North Dakota’s 2013 pheasant crowing count survey indicates that rooster numbers were down about 11 percent statewide compared to last year, heading into the spring breeding season.
All four pheasant districts had lower counts than last year. The number of crows heard in the northeast declined by 18 percent, southeast and southwest by 11 percent, and the northwest by nearly 2 percent.
The deadline for submitting photos to the North Dakota Game and Fish Department’s annual Watchable Wildlife Photo Contest is Sept. 30.
The contest has categories for nongame and game species, as well as plants/insects. An overall winning photograph will be chosen, with the number of place winners in each category determined by the number of qualified entries.
Contest entries are limited to digital files submitted on disk or via email. Contestants are limited to no more than five entries. Photos must have been taken in North Dakota.
The North Dakota Game and Fish Department will conduct the 2013 deer gun lottery the last week in July.
Licensing manager Randy Meissner said several thousand paper applications need to be entered into the system before the lottery is held. “In the past we were able to run the lottery once all regular gun applications were entered, but with the new law it looks like the end of July will now become the normal time period for holding the deer lottery,” Meissner said.
In recognition of the Fourth of July celebration, outdoor recreationists can set up camp Tuesday and Wednesday, July 2-3 on some wildlife management areas that typically prohibit overnight camping those two days of the week.
The North Dakota Game and Fish Department will close the Lewis and Clark and Trenton wildlife management areas to night use, except for those actively engaged in legal fishing and hunting activities. Effective once the signs are in place, the use restriction applies from one hour after sunset to one hour before sunrise.
The next guide and outfitter written examination is Aug. 10 at 1 p.m. at the North Dakota Game and Fish Department office in Bismarck. The test is given periodically to anyone interested in becoming a hunting guide or outfitter in the state.
In addition to passing a written exam, qualifications for becoming a guide include a background check for criminal and game and fish violations; certification in cardiopulmonary resuscitation and standard first aid; and employment by or contract with a licensed hunting outfitter.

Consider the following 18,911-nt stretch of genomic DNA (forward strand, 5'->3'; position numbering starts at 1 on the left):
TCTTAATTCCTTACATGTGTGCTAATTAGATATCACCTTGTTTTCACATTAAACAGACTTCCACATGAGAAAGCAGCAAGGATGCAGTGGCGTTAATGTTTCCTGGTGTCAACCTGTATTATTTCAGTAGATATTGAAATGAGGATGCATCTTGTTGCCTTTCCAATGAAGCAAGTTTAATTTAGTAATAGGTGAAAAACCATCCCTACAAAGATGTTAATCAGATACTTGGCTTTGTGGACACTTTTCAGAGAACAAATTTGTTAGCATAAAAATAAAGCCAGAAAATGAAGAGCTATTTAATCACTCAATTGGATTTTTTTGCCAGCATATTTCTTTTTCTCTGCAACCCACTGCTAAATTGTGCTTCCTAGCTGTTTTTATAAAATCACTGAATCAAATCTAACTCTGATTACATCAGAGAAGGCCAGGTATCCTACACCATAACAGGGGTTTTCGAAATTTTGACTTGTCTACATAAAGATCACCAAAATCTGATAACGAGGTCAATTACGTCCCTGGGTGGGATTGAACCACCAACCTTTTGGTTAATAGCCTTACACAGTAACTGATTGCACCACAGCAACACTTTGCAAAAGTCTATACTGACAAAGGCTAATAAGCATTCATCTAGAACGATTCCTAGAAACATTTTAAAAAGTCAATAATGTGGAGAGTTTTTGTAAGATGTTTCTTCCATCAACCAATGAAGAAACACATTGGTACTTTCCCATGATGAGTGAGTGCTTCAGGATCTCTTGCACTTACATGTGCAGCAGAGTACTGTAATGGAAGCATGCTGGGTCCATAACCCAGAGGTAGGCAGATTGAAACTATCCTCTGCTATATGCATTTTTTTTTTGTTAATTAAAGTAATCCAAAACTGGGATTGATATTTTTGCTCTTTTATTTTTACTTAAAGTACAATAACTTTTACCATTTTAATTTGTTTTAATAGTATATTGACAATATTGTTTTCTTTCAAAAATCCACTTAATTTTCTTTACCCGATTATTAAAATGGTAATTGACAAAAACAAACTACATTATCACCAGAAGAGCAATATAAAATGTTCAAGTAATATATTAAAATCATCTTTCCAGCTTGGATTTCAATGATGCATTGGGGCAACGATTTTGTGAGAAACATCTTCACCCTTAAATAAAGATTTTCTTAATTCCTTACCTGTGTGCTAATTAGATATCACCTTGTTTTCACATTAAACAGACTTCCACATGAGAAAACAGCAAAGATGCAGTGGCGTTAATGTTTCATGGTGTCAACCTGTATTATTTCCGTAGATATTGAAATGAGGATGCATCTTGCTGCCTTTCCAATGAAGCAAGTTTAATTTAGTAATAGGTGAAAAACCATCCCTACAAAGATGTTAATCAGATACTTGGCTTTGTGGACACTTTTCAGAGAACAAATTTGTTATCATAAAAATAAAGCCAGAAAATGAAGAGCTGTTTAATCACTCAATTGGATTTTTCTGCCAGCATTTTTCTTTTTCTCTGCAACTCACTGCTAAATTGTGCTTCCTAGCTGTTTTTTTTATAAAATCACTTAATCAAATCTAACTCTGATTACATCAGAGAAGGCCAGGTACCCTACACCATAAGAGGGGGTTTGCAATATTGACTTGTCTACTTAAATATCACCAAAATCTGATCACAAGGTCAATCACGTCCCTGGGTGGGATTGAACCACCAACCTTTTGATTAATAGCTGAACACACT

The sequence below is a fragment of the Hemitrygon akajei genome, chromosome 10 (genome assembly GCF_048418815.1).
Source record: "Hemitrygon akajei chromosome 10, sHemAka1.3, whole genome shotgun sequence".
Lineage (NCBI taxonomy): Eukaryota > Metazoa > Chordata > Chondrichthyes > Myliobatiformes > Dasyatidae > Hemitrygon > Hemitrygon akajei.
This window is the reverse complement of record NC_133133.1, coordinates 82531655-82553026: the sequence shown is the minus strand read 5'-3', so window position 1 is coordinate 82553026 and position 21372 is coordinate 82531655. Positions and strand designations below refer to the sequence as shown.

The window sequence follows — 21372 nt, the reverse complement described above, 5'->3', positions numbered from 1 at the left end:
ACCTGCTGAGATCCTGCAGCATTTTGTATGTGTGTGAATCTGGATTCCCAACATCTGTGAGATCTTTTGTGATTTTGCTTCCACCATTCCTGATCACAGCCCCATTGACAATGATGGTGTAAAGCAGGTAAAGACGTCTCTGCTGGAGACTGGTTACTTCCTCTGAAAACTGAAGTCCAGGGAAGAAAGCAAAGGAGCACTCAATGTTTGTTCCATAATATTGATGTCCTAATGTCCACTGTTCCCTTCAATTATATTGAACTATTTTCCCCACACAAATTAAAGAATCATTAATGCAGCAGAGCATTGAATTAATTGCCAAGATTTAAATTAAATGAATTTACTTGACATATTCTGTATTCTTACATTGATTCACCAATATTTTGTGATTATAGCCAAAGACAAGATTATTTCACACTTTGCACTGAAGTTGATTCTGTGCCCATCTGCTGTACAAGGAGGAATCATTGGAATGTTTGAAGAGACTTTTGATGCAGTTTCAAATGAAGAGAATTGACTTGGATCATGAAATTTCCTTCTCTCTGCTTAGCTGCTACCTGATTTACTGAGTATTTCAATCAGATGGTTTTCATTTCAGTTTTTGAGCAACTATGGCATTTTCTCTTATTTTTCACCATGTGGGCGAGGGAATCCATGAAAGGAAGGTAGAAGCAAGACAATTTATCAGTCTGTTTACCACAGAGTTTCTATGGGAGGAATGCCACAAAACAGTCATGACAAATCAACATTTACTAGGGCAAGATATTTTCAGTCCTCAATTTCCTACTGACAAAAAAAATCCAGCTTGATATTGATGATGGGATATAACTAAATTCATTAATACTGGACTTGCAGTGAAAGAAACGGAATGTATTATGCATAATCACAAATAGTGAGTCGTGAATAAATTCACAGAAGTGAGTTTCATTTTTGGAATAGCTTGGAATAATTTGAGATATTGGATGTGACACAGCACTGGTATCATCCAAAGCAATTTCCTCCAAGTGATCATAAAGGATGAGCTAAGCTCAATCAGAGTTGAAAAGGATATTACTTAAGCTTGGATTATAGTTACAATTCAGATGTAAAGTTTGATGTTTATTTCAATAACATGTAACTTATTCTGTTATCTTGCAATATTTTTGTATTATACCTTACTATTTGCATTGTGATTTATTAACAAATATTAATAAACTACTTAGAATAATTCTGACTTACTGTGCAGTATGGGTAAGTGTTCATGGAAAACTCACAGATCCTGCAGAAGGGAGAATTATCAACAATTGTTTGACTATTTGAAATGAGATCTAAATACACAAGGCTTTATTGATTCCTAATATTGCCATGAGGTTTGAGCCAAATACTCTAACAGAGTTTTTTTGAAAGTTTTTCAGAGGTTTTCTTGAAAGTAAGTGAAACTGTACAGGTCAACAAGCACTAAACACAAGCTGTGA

The North Dakota Game and Fish Department reminds outdoor recreationists who celebrate the Fourth of July along any heavily-used recreational area to keep it clean by packing out all trash, including fireworks.
All garbage, including used fireworks, should be placed in the proper trash receptacle. If trash cans aren’t available, or are full, take the trash and dispose of it at home.
The North Dakota Game and Fish Department reminds citizens that possession or use of fireworks on state wildlife management areas is prohibited.
The primary objective of a wildlife management area is to enhance wildlife production, provide hunting and fishing opportunities, and offer other outdoor recreational and educational uses. Only activities that would not disrupt the intentions of how these areas are managed are encouraged, and a fireworks display is not compatible.
The North Dakota Game and Fish Department is moving the 2013 fall turkey license application deadline, originally set for July 3, to August this year to allow for a better assessment of the fall turkey population before determining license numbers.
The official date for the application deadline has not yet been determined.
The North Dakota Game and Fish Department’s Encouraging Tomorrow’s Hunters program is a primary sponsor for an outdoor learning event in the Bismarck area on Saturday, July 13.
Put on by the Mule Deer Foundation, the MULEY Day Camp runs from 10 a.m. to 2 p.m. at the Moffit Gun Range. It includes rifle and archery target shooting, hunting and safety information and demonstrations.
North Dakota game wardens issued a record number of citations during the recent paddlefish snagging season.
From opening day May 1until the season closed May 19, wardens cited more than 170 individuals as part of an annual saturation effort in Williams and McKenzie counties. Last year the citation total for a similar timeframe was 82.
The North Dakota Game and Fish Department’s annual spring breeding duck survey showed an index of 3.9 million birds, down 17 percent from last year but still 73 percent above the long-term average (1948-2012).
Mike Szymanski, waterfowl biologist, said blue-winged teal and gadwall saw the largest decline. “Blue-wings are coming off near-record highs, so it’s not unexpected to see the drop,” Szymanski said.